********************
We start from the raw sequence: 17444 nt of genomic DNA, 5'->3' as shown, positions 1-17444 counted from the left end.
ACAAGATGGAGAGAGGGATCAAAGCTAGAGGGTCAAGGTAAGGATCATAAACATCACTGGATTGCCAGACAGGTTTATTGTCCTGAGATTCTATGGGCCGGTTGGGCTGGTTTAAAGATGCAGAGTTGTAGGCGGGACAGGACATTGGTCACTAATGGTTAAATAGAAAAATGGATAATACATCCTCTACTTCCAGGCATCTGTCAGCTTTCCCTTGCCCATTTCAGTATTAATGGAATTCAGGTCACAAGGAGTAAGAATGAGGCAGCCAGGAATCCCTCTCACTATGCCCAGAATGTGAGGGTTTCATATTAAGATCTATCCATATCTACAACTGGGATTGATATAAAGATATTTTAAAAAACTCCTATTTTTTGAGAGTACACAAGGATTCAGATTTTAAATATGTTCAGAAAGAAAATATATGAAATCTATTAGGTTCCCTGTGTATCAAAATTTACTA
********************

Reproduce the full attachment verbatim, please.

We start from the raw sequence: 17444 nt of genomic DNA, 5'->3' as shown, positions 1-17444 counted from the left end.
ACAAGATGGAGAGAGGGATCAAAGCTAGAGGGTCAAGGTAAGGATCATAAACATCACTGGATTGCCAGACAGGTTTATTGTCCTGAGATTCTATGGGCCGGTTGGGCTGGTTTAAAGATGCAGAGTTGTAGGCGGGACAGGACATTGGTCACTAATGGTTAAATAGAAAAATGGATAATACATCCTCTACTTCCAGGCATCTGTCAGCTTTCCCTTGCCCATTTCAGTATTAATGGAATTCAGGTCACAAGGAGTAAGAATGAGGCAGCCAGGAATCCCTCTCACTATGCCCAGAATGTGAGGGTTTCATATTAAGATCTATCCATATCTACAACTGGGATTGATATAAAGATATTTTAAAAAACTCCTATTTTTTGAGAGTACACAAGGATTCAGATTTTAAATATGTTCAGAAAGAAAATATATGAAATCTATTAGGTTCCCTGTGTATCAAAATTTACTA